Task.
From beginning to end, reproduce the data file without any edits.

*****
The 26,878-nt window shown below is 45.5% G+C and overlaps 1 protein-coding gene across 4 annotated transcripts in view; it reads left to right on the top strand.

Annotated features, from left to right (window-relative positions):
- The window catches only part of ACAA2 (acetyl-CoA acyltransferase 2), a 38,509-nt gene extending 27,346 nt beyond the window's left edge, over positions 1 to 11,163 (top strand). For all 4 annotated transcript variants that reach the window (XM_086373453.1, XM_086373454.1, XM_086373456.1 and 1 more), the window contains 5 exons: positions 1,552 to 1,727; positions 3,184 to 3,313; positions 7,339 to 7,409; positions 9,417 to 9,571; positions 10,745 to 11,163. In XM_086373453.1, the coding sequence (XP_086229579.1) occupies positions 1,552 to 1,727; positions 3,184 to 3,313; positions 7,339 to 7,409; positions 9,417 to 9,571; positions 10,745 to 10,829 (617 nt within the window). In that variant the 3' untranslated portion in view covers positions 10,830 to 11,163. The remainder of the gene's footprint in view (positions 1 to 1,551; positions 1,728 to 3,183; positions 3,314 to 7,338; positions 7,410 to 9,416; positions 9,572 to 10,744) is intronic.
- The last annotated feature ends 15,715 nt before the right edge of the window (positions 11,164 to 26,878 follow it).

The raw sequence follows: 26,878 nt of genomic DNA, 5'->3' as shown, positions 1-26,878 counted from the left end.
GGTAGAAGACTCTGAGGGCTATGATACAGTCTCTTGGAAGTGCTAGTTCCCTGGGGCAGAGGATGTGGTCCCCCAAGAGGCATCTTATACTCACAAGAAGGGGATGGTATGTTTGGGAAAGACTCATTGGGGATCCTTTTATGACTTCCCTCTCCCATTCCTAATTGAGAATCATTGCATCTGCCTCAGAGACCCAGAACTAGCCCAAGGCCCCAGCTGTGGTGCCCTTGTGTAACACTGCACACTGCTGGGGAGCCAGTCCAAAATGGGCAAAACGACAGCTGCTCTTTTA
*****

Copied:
The 26,878-nt window shown below is 45.5% G+C and overlaps 1 protein-coding gene across 4 annotated transcripts in view; it reads left to right on the top strand.

Annotated features, from left to right (window-relative positions):
- The window catches only part of ACAA2 (acetyl-CoA acyltransferase 2), a 38,509-nt gene extending 27,346 nt beyond the window's left edge, over positions 1 to 11,163 (top strand). For all 4 annotated transcript variants that reach the window (XM_086373453.1, XM_086373454.1, XM_086373456.1 and 1 more), the window contains 5 exons: positions 1,552 to 1,727; positions 3,184 to 3,313; positions 7,339 to 7,409; positions 9,417 to 9,571; positions 10,745 to 11,163. In XM_086373453.1, the coding sequence (XP_086229579.1) occupies positions 1,552 to 1,727; positions 3,184 to 3,313; positions 7,339 to 7,409; positions 9,417 to 9,571; positions 10,745 to 10,829 (617 nt within the window). In that variant the 3' untranslated portion in view covers positions 10,830 to 11,163. The remainder of the gene's footprint in view (positions 1 to 1,551; positions 1,728 to 3,183; positions 3,314 to 7,338; positions 7,410 to 9,416; positions 9,572 to 10,744) is intronic.
- The last annotated feature ends 15,715 nt before the right edge of the window (positions 11,164 to 26,878 follow it).

The raw sequence follows: 26,878 nt of genomic DNA, 5'->3' as shown, positions 1-26,878 counted from the left end.
GGTAGAAGACTCTGAGGGCTATGATACAGTCTCTTGGAAGTGCTAGTTCCCTGGGGCAGAGGATGTGGTCCCCCAAGAGGCATCTTATACTCACAAGAAGGGGATGGTATGTTTGGGAAAGACTCATTGGGGATCCTTTTATGACTTCCCTCTCCCATTCCTAATTGAGAATCATTGCATCTGCCTCAGAGACCCAGAACTAGCCCAAGGCCCCAGCTGTGGTGCCCTTGTGTAACACTGCACACTGCTGGGGAGCCAGTCCAAAATGGGCAAAACGACAGCTGCTCTTTTA